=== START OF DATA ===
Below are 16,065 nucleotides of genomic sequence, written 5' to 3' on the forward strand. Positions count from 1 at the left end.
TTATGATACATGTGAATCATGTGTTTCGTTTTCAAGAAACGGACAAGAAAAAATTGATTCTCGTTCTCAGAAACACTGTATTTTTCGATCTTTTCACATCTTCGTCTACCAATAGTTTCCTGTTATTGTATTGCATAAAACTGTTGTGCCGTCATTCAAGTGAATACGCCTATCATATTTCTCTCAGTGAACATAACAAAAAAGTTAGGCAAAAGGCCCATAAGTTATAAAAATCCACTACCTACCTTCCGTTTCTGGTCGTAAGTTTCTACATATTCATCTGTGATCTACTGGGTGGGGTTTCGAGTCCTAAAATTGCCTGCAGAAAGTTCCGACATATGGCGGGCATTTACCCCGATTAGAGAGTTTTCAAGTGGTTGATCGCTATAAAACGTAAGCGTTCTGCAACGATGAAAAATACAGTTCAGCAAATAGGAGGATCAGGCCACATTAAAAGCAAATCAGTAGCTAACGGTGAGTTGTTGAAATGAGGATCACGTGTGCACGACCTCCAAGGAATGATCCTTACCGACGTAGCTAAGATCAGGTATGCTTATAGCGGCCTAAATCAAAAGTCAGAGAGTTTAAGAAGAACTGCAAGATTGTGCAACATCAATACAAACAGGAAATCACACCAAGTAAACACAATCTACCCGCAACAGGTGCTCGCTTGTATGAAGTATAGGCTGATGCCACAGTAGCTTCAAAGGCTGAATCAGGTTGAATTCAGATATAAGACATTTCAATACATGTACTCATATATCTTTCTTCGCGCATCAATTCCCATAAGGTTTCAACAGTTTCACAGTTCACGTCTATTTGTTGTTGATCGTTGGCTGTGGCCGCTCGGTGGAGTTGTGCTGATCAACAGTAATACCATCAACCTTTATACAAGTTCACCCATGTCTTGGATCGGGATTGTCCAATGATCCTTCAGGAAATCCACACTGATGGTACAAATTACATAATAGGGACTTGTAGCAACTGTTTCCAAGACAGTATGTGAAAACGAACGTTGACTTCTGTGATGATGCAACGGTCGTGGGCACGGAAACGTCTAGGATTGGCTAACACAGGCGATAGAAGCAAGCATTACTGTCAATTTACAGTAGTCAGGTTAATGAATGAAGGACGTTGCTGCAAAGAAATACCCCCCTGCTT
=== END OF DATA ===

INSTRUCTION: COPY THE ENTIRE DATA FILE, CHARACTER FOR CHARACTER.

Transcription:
Below are 16,065 nucleotides of genomic sequence, written 5' to 3' on the forward strand. Positions count from 1 at the left end.
TTATGATACATGTGAATCATGTGTTTCGTTTTCAAGAAACGGACAAGAAAAAATTGATTCTCGTTCTCAGAAACACTGTATTTTTCGATCTTTTCACATCTTCGTCTACCAATAGTTTCCTGTTATTGTATTGCATAAAACTGTTGTGCCGTCATTCAAGTGAATACGCCTATCATATTTCTCTCAGTGAACATAACAAAAAAGTTAGGCAAAAGGCCCATAAGTTATAAAAATCCACTACCTACCTTCCGTTTCTGGTCGTAAGTTTCTACATATTCATCTGTGATCTACTGGGTGGGGTTTCGAGTCCTAAAATTGCCTGCAGAAAGTTCCGACATATGGCGGGCATTTACCCCGATTAGAGAGTTTTCAAGTGGTTGATCGCTATAAAACGTAAGCGTTCTGCAACGATGAAAAATACAGTTCAGCAAATAGGAGGATCAGGCCACATTAAAAGCAAATCAGTAGCTAACGGTGAGTTGTTGAAATGAGGATCACGTGTGCACGACCTCCAAGGAATGATCCTTACCGACGTAGCTAAGATCAGGTATGCTTATAGCGGCCTAAATCAAAAGTCAGAGAGTTTAAGAAGAACTGCAAGATTGTGCAACATCAATACAAACAGGAAATCACACCAAGTAAACACAATCTACCCGCAACAGGTGCTCGCTTGTATGAAGTATAGGCTGATGCCACAGTAGCTTCAAAGGCTGAATCAGGTTGAATTCAGATATAAGACATTTCAATACATGTACTCATATATCTTTCTTCGCGCATCAATTCCCATAAGGTTTCAACAGTTTCACAGTTCACGTCTATTTGTTGTTGATCGTTGGCTGTGGCCGCTCGGTGGAGTTGTGCTGATCAACAGTAATACCATCAACCTTTATACAAGTTCACCCATGTCTTGGATCGGGATTGTCCAATGATCCTTCAGGAAATCCACACTGATGGTACAAATTACATAATAGGGACTTGTAGCAACTGTTTCCAAGACAGTATGTGAAAACGAACGTTGACTTCTGTGATGATGCAACGGTCGTGGGCACGGAAACGTCTAGGATTGGCTAACACAGGCGATAGAAGCAAGCATTACTGTCAATTTACAGTAGTCAGGTTAATGAATGAAGGACGTTGCTGCAAAGAAATACCCCCCTGCTT